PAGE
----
For many it is a show that they watch, the shops, the inhabitants with their unusual clothes and hair, the historic sites. And that is fine, the town welcome these visitors and treats them well
    For many others it is very different, those things exist to be sure but the real joy is the sense of acceptance of different spiritual paths, the love of Nature that is celebrated in so many ways, the sites of access to another reality in Chalice Well And White Springs, the Goddess Temple, the Tor and. Other sites that offer a glimpse of life as it could be lived.
    Glastonbury is my favourite place, nowhere fits me so well.

    Liked by 1 person

    1. Hi Annabel – if you want to go to the festival, I urge you to do so. Honestly, there is no age limit and you will find many, many older souls there, working, volunteering, just chilling out – and increasingly – performing! I volunteer there and absolutely love it. It isn’t as frenetic as it may look and there are some beautiful, peaceful fields where things are quieter. Of course, there are also zones where they get way, way wilder…….the festival, like it’s namesake town, is very welcoming to everyone, irrespective of age, race, class, religion, ability and accomodates all comers with love, tolerance and joy. Give it a go – I’m sure you’d love it. I am very old – I’d have been a teenager even at the first Glastonbury Festival back in 1971 – so it really is never too late.

      Liked by 1 person

    1. For most towns to survive they need to find a source of income. Tourism around the world is a big income for not only towns many countries economy’s are based on it. The prices were on the steep side!! An enjoyable few hours wandering around though not a place I would like to live in.

      Liked by 1 person

    1. Yes, tarot, crystals and definitely fairies are of no interest to me at all. I prefer not to photograph people I don’t know as I would rather remember the place than some random person who I know nothing about. Do they want to be plastered all over the social media? I would say a large percentage would not. I think the concerts could have contributed to the masses of alternative thinkers.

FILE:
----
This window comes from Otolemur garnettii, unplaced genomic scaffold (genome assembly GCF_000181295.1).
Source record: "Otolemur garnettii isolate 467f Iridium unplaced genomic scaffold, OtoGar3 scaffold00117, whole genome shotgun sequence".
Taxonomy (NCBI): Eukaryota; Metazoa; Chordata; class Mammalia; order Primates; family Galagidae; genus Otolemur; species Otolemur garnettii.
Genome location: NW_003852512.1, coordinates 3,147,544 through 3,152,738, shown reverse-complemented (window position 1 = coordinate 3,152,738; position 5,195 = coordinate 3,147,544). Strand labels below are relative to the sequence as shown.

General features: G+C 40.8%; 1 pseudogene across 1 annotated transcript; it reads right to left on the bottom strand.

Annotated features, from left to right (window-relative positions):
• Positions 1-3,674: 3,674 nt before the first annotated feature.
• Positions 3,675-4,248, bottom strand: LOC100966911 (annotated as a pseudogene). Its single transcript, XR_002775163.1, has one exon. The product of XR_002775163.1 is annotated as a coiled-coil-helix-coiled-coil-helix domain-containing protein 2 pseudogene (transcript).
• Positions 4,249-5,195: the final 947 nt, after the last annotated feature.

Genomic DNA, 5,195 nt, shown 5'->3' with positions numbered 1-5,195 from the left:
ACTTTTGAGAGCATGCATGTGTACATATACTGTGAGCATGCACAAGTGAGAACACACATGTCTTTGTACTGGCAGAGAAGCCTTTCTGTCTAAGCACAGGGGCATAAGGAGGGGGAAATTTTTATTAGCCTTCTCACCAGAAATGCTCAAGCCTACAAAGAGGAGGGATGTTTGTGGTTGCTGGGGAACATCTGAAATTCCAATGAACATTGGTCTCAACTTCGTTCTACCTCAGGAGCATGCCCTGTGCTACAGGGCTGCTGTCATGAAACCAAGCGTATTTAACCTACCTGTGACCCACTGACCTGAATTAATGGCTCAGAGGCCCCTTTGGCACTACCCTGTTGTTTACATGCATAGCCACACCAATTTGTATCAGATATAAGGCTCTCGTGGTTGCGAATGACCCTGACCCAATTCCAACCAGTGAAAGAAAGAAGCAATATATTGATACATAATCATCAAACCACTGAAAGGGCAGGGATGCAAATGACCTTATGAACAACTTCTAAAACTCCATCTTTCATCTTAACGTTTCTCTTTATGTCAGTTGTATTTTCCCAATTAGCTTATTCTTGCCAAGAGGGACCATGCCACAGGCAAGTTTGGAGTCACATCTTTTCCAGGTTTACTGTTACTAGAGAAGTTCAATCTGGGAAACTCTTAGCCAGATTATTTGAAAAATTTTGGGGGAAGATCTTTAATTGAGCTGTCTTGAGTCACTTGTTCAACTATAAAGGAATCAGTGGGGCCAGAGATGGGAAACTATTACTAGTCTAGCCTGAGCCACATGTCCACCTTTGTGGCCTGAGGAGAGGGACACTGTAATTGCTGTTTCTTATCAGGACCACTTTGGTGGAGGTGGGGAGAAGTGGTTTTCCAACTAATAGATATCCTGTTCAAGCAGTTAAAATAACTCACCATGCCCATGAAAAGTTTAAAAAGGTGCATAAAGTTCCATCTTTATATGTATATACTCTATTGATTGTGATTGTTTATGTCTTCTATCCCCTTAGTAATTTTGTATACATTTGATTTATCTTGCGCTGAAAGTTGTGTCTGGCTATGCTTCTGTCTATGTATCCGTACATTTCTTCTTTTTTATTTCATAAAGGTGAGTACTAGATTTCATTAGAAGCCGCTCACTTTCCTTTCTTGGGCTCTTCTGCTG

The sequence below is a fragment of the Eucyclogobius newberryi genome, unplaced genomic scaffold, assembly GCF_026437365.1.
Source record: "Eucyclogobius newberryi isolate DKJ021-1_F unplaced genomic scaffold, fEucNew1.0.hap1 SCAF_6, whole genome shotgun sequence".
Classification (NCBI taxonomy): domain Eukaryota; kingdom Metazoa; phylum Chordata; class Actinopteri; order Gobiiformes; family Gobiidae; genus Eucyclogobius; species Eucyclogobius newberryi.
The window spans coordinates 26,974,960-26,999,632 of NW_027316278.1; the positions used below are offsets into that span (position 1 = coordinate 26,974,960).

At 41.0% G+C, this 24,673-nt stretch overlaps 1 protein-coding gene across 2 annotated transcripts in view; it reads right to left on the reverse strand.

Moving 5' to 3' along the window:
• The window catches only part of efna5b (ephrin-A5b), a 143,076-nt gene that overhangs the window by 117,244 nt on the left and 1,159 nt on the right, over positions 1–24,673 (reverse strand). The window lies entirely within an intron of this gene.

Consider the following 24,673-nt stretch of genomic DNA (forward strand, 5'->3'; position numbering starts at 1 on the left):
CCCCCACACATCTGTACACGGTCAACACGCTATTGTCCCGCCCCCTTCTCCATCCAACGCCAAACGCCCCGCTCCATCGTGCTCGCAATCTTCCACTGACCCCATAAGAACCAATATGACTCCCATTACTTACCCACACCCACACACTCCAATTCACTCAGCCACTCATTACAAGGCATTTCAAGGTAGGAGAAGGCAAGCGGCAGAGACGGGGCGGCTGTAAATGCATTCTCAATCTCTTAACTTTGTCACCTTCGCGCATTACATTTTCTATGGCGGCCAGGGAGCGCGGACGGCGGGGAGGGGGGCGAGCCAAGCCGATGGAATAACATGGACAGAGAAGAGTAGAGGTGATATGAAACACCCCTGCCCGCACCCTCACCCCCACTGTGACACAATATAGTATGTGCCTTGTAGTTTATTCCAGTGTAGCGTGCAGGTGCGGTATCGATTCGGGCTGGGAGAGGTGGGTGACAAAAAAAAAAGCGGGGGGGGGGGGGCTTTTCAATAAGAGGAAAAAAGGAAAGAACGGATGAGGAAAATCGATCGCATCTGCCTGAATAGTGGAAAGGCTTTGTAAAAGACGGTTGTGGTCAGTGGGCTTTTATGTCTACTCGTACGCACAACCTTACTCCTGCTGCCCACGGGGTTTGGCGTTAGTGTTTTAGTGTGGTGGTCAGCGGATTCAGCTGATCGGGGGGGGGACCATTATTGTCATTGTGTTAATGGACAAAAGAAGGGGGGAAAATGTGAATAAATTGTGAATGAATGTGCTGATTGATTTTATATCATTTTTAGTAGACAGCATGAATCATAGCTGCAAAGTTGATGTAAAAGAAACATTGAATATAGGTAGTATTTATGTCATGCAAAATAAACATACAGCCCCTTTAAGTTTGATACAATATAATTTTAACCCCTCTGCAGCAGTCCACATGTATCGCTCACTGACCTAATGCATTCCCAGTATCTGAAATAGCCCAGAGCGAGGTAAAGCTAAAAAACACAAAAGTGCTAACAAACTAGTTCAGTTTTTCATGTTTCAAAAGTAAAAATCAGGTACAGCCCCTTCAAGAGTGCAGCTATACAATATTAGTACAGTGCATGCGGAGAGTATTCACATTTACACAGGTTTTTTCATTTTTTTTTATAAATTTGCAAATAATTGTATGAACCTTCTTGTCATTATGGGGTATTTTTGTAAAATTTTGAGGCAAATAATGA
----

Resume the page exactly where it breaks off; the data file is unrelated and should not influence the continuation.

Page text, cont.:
Liked by 1 person

  2. What an intriguing town. I have a feeling that I would really like this place. It made me think of the late 60’s plus I love lots of hanging pots of coloured flowers like they are everywhere in Italy.

    Liked by 1 person

  3. Hi Suzanne…..spent many a week at Glastonbury as the kids were there boarding at Milfield Prep School. Aimee actually lived in Abbey House just at the bottom of the high street. Weird and wonderful but fortunately none of it wore off on the kids!!!!!! Continued happy sitting….love from us and of course Louis and Nellie xx

    Liked by 1 person

  4. I have an old school friend who lives in Glastonbury. She is delightfully fay and alternative and always was. When she moved there I remarked that there really was no other place so suited to her … anywhere else she sticks out like a sore hippy thumb, at home she is like wallpaper!

    Liked by 1 person

  5. I am just debating whether to book a week in Wells or Glastonbury. I have a marvellous patchwork skirt that I haven’t worn for years that would probably do nicely. Glastonbury sounds more interesting to me, but I think my OH would prefer Wells!

    Liked by 1 person

    1. Without creating martial disharmony I would prefer Wells as a base to explore than Glastonbury. Accommodation around Wells could be cheaper than Glastonbury. The good ole patchwork skirt, yes I had a few of those that flowed down to my leather sandals. Which went rather nicely with a halter back top that needed no bra, those were the days 🙂

      Liked by 1 person

  6. I have only made a very fleeting visit to Glastonbury – past all those shops you mention, and up to the Tor, which I loved. I would love to go back. I thought it seemed fascinating and your post just confirms this.

    Liked by 1 person

  7. I love everything about Glastonbury, especially the Tor, which can be seen from miles – glad you dragged the Squire up there…

    I even wear the Celtic symbol for Glastonbury Tor around my neck, which was given to me by my partner (who’s from Glastonbury) a long time ago. He had this charm since he was 19. So, I had another handmade in silver for him when we were in Thailand – great job and identical!

    Anyway, I digress as usual, never knew Glastonbury has the name of being the “oddest town in England”. Great write-up! 🙂

    Liked by 1 person

    1. Ciao Nilla, thanks 🙂 It was only me that went up the hill. Well, after visit there, I can understand why it earned it’s label of being “the oddest town in England” 🙂 That is a lovely story of your charm given and brought!! I love it when I find the perfect gift for someone.

      Liked by 1 person